DATABASE & SQL/PLSQL

NORMALIZATION
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Some rules that should followed to achieve a good database design are:

  1. Each table should have an identifier.
  2. Each table should store data for a single type entity
  3. Columns that should store data for a single type of entity.
  4. The repetition of values or columns should be avoided.

To remove the redundancy of a table as called Normalization. In other words duplicity or repetitions of data never occur in database. Normalization is mainly minimizing redundancy, insertion, deletion and update anomalies. Normalization achieve through functional dependency. Normalization is much type.

Functional Dependency:

Functional dependencies (FDs) are used to specify formal measures of the goodness of relational designs and used to define normal forms for relations. FDs are constraints that are derived from the meaning and interrelationships of the data attributes. FDs are derived from the real-world constraints on the attributes

Example:

A set of attributes X functionally determines a set of attributes Y if the value of X determines a unique value for Y X--> Y holds if whenever two tuples have the same value for X, they must have the same value for Y If t1[X] =t2[X], then t1[Y] =t2[Y] in any relation instance r(R) X-->Y in R specifies a constraint on all relation instances r(R)

 

Fully Functional dependency:

A functional dependency X --> Y is full functional dependency if any attribute A removed from X. It means that the dependency does not hold any more then it is not Fully Functional dependence. Means each attribute is functionally dependent.

All categories are in sequential order:

  1. 1NF: There is no repetition of values and data in table known as 1NF. In other words the 1NF disallows composite attributes, multivalued attributes, and nested relations, attributes whose values for an individual tuple are non-atomic.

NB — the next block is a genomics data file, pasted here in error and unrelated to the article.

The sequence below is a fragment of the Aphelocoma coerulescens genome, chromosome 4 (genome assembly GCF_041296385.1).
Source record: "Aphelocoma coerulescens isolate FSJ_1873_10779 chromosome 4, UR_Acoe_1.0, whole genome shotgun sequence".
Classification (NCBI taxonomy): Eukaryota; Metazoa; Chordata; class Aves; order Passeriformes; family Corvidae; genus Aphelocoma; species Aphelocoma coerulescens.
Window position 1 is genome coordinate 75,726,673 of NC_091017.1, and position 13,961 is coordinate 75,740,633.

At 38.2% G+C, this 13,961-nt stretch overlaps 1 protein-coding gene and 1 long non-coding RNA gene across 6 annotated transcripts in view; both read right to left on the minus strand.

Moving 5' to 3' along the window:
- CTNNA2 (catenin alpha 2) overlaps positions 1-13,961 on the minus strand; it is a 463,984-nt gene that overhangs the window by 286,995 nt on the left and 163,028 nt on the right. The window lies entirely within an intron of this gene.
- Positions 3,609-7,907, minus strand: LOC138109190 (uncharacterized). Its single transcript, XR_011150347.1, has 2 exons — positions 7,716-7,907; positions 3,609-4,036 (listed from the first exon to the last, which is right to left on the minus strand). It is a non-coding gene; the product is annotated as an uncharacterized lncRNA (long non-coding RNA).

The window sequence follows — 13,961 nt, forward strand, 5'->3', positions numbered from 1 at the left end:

2. 2NF: A relation schema R is in 2NF when it is in 1NF and every non-prime attribute A in R is fully functionally dependent on primary key.
  3. 3NF: A relation schema R is in 3NF ,It is in 2NF and no non-prime attribute A in R is transitively dependent on the primary key. Transitive dependent means if there a set of attribute Z. that are neither a primary or candidate key and both X-->Z and Y-->Z holds.
  4. BCNF: 3NF inadequate in some situation then it was not satisfactory for the table:
    1. That had multiple candidate keys.
    2. Where the multiple candidate keys were composite.
    3. Where the multiple candidate keys were overlapped.

      A relation schema R is in BCNF, It is in 3NF and additional constraints that for every FD X -> A, X must be a candidate key. "A relation is in the Boyce-Codd normal form (BCNF) if and only if every determinant is a candidate key.

  5. 4NF: A relation schema R is said to be in 4NF, it is in BCNF and for every Multivalued dependency X --> Y that holds over R, Either X is subset or equal to (or) XY = R. or X is a super
  6. 5NF: A relation schema R is said to be in 5 NF, it is in 4NF and relation schema R is said to be 5NF if for every join dependency {R1, R2, ..., Rn} that holds R, one the following is true Ri = R for some i. and The join dependency is implied by the set of FD, over R in which the left side is key of R.

Demoralization

The intentional introduction of redundancy in a table in order to improve performance is called demoralization. The decision to demoralize results in a trade-off performance and data integrity. Demoralization increases disk utilization.

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